Dyslexia and learning disabilities

If you have dyslexia or another learning disability, you may find lessons and doing your homework difficult. Find out how your teachers can help you with ways of coping. 

What is a learning disability?

A learning disability affects your ability to learn, understand or communicate. There are different types of learning disabilities, from small problems through to severe disabilities that may affect your whole life.

About 10% of people in the UK have dyslexia, a form of learning disability that makes it hard to read and spell. 

Some conditions that can cause learning disabilities:

  • cerebral palsy
  • epilepsy
  • autism
  • Asperger’s syndrome.

Mencap has more info about learning disabilities and other conditions.

If you're dyslexic or have a learning disability, you:

  • can get support from your school
  • should be getting help at home too
  • shouldn't be treated differently
  • discrimination is wrong, and it's against the law.

Studying with dyslexia

If you have dyslexia, you should make sure your teachers know about it. They can give you extra support to help you in your work.

If you're not sure but think you may have dyslexia, you should also tell your teacher. They can give you advice about how to get dyslexia diagnosed and what the next steps are.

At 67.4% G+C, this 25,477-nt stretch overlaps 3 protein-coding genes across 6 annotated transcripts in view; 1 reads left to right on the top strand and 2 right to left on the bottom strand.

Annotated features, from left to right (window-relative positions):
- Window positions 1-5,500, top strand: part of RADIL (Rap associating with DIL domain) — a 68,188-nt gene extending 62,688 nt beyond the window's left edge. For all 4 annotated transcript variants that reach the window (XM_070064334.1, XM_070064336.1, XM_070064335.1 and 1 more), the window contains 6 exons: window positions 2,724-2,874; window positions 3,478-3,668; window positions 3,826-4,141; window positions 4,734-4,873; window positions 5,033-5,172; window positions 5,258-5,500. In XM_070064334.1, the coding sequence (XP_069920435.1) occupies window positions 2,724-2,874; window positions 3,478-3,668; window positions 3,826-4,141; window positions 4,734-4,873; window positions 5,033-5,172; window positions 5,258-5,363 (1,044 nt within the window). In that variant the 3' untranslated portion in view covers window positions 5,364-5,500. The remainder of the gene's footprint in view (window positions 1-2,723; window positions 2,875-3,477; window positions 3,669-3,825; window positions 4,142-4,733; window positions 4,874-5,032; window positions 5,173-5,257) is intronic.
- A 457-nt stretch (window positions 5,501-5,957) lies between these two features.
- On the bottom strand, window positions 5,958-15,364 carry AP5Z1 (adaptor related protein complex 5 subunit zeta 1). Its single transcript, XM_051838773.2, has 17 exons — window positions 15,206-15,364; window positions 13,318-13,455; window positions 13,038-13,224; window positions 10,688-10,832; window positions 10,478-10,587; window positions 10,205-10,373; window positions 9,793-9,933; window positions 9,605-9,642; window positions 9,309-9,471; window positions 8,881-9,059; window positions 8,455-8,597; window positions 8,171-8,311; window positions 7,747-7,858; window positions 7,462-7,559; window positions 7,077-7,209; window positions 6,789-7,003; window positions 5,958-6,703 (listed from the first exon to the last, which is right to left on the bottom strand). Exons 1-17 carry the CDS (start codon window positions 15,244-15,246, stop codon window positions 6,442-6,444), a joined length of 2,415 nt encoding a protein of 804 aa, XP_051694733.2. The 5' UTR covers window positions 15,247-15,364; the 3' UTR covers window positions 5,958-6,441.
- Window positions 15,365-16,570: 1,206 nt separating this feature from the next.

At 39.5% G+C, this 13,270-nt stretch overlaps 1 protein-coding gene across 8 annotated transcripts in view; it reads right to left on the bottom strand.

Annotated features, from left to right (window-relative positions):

Having dyslexia can make learning harder, but there are ways to get help and make things easier. There’s no reason for it to stop you doing whatever you want to in life.

The British Dyslexia Association have loads of helpful information.

having to
work harder
than everyone else

Check out our message boards for support from other people

Knowing your rights

As a person with a disability, you may have challenges like people treating you differently because you are disabled. This is wrong and is against the law.

You have the same rights as everyone else and there are laws to make sure that your rights are protected. If you are being abused, you deserve to get support.

The Equality Act was put in place to make sure the rights of people with disabilities are looked after. It's all about rights about jobs, education and ways to get help.

You can also check out our page about discrimination, hate crime and equality.

How to get help and support

At school
If you know that you have a learning disability, it’s important that your school and your teachers also know about it.

Your teachers can:

  • help you find ways of coping. And also support you in your school work
  • give you extra tuition or more time to complete work
  • find ways for you to use your strengths to help you in your work and learning.

At home
It’s also really important that you have support and help at home. It’s good if you can talk openly with your parents or carer about your difficulties, so they can help you too.

This is important because:

  • you may find your needs change as time goes on and the amount of support you need will change
  • being able to talk about what you want and need is important in building your confidence and feeling happier about yourself.

Get tips about being assertive to help you say what you want without being rude or aggressive.

Not sure if you've got a learning disability?

If you haven’t been told that you’ve got a learning disability but you think that you might – or you need extra support – you should speak up about how you feel.

If you need support, the best way to get it is to tell someone you trust. This could be a teacher, a parent or a carer. You could also talk to a doctor for advice.